Nothing makes me happier than to spend a day with archives and collections. I was exploring the Manuscripts and Archives Division of the New York Public Library this summer. (Thank you very much, Thomas Lannon and Tal Nadan.) Among other things, I went through some of the Francis J. Schneider records of marriages, who “was known as the ‘marrying parson’ for the nearly 20,000 marriages he performed from 1869 to 1906.”
Apparently he’d marry anyone, no questions asked, so I was looking to see who’d pop up, like an interracial marriage perhaps. I’ve only looked at a few volumes so far, but I saw that it was pretty rare for a man to marry someone older in those days, and maybe the only reason this guy did was because his profession (undertaker) may have made it harder to attract a spouse? But of course he could have been marrying for love! Notice how they have a space to list the profession for the man but not the woman.
The shot below is of the diary of Elizabeth DeHart Bleecker, aka Mrs. Alexander L. McDonald, and the entries go from January 1, 1799 to January 11, 1806. There’s a description of the shooting and subsequent funeral of Alexander Hamilton. “Thursday, July 12th, A Fine day — General Hamilton is still alive, but no hope of his recovery … about 2 o’clock the great Hamilton died.” There’s more but I’m having a hard time with her handwriting (always a problem with these things).
(The collections at the New York Public Library are IMMENSE, you might start here. I always like to to look at the list of what they’ve recently added.)
First, I understand being attracted to people within a specific age group. We don’t chose who we are attracted to. I prefer men around my age, I love the shared history/popular culture. Here’s what I don’t get. On the dating site I use, something like 90% of the men (or more) say they are interested in women 20 years younger than themselves, but will only go as high as a year or two older, if that. A 60 year old will typically say he’s looking for women 40 – 60.
So they’re saying a woman should give a guy 20 years older than herself a shot, when a woman a year or two older is out of the question for them, never mind someone 20 years older. She should date someone they wouldn’t consider dating, basically.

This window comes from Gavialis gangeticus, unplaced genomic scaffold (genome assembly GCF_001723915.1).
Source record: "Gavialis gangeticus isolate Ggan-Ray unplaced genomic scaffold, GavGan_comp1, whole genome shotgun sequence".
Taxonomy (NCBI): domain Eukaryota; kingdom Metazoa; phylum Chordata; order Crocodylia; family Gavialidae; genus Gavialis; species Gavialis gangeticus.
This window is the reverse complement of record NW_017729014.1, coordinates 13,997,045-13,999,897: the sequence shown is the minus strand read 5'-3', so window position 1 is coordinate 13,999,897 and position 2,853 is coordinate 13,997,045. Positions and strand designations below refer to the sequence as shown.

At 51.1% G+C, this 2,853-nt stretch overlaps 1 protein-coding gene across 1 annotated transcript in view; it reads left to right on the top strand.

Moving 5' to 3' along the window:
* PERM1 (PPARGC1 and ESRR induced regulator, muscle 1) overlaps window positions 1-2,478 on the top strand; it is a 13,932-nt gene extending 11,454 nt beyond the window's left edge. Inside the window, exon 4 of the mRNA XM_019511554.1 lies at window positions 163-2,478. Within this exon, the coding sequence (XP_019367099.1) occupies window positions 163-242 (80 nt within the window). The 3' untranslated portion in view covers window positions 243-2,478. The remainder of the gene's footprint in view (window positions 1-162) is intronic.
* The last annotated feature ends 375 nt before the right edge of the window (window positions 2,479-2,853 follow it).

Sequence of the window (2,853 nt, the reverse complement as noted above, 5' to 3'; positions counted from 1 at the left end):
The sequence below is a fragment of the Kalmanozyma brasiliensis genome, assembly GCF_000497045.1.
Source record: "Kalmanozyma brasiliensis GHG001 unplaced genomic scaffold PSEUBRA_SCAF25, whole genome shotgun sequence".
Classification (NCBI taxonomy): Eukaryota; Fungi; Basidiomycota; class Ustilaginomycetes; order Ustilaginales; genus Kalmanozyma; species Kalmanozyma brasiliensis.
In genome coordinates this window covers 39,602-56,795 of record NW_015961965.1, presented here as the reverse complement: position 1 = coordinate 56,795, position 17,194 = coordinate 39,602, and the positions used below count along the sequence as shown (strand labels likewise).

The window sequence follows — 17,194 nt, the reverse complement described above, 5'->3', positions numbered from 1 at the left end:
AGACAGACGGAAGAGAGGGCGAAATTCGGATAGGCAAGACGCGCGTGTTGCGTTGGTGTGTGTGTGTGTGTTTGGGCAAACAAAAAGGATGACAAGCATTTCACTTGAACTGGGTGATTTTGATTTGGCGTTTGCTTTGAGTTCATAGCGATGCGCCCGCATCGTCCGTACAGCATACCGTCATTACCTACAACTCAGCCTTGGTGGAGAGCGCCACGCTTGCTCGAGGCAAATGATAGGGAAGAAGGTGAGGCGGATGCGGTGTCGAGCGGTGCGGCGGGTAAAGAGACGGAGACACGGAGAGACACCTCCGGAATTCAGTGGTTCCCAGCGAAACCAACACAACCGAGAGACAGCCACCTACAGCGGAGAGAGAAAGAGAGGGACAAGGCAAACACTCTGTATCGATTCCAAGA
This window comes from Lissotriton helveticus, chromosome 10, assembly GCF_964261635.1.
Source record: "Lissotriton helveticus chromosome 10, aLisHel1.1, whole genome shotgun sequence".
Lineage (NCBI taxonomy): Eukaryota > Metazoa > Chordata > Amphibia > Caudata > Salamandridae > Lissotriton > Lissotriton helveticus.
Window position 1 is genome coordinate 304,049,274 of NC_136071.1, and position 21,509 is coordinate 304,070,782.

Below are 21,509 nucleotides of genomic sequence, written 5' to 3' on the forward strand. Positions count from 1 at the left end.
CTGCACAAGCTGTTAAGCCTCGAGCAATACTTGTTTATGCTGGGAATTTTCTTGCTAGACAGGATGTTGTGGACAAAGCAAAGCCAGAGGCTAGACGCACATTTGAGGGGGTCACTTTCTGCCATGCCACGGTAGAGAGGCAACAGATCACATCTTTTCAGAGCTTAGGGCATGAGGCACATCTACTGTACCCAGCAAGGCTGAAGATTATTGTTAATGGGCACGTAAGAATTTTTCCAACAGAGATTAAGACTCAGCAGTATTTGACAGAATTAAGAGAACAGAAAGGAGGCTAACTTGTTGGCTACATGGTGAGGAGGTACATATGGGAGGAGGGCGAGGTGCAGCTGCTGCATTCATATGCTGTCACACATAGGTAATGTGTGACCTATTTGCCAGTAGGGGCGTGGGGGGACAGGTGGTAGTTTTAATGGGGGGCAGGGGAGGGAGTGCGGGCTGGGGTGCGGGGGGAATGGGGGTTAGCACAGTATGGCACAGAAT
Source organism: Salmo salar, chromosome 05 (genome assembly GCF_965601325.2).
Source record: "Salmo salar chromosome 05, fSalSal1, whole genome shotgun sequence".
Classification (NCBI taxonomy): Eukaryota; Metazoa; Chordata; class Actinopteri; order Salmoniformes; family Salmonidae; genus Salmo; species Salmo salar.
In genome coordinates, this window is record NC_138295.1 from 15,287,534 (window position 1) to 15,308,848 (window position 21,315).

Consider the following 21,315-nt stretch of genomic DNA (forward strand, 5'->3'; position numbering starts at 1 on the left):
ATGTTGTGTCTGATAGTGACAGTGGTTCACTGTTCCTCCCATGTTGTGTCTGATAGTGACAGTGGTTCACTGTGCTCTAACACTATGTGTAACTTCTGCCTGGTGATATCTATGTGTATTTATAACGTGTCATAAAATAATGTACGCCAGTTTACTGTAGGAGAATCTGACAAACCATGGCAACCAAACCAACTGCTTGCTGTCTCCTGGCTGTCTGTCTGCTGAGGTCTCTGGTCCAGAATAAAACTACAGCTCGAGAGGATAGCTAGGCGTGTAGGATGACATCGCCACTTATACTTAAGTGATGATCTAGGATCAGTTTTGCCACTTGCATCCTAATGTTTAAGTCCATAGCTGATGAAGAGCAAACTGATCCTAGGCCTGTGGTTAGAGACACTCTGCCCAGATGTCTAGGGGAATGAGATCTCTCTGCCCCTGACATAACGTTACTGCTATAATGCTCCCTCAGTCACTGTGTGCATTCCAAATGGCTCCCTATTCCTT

Oh wait. I just realized women do this to men regarding height. I have to out myself in fact, I don’t want to pretend I’m a better person than I am, I have similar, unfair height preferences. I want to date people my height or a little less, but they can be much taller. It’s a similar bias, isn’t it, so who am I to talk??
PS: Another dating profile pet peeve. Don’t say you look young or your friends say you look young. Either you do and we’ll see that in your pictures, or you don’t (and you’re don’t know that you don’t) and then you just look sad. Besides, it’s okay to look your age. Unless you’re hoping to date someone 20 years younger, I guess, but my advice still stands.
I bought these stairs to help my poor arthritic Finney (who doesn’t prefer the younger generations) climb up on the couch. The other day I saw Bleecker in this odd sleeping position, draped down the stairs. So cute. That’s Finney in the lower left, looking up and thinking, “WTF?”
Time Warner has changed their interface again. As usual, for the worse. It used to be to delete a show you’d highlight it, hit delete, and when asked if you really wanted to delete it you’d select “yes” and you were done. Then they changed their interface and added more steps. They just did yet another re-design and now here is what you need to do to delete a show.
– Highlight the show.
– You’re taken to another screen where you need to highlight the show again.
– Then you have to scroll over to the right and choose delete show.
– Then you have to highlight the show AGAIN. (Seriously?)
– Then you have to scroll back over to the right and choose “delete selected.”
– Now you’re asked if you really mean it and you can select “yes”.
Time Warner is just messing with us, right? Why Time Warner, why?? That said, I am looking forward to the Roadrunner speed upgrade.
Here is Michael Cerveris (I still miss Fringe) at the Loser’s Lounge last night singing Baby’s on Fire. I have an old camera which is actually a great camera in many respects (a Canon G9) but it does not do well indoors or at night or in any kind of low-light situation. Cerveris is very charming. He did an amusing little pyrotechnics theatre involving babies and fire.
I passed by another shoot the other day, this time for a new tv show called Public Morals. It’s set in 1967, which should be a lot of fun, it’s such an interesting time period, and it’s about the NYPD’s Public Morals Division. I don’t know anything about that division but based on the name I’m guessing it was an ineffective and corrupt division. That decade was not the NYPD’s finest hour, and the idea of any police department enforcing public morality is just a bad, bad idea on so many levels. In the right hands it could be fascinating, if they dealt with the subject honestly.
I wonder when tv shows specifically about the 60’s are going to start appearing. Talk about a dramatic period. All the turmoil and struggles that went on then, for civil rights, against the war, women’s rights, and all the groups like SDS, the NAACP, NOW, the Black Panthers, hippies, yippies, Freedom Riders, (and many others). And of course all the people who emerged, both heros and villains. Many are still alive of course, and in some respects it will always feel too soon, perhaps.
The shot that follows this one shows one of the actors in a period costume.
When I walked up and saw this actor dressed as a cop I totally guessed wrong about the time period. “Is this set in the 40’s or 50’s?” I couldn’t tell at all.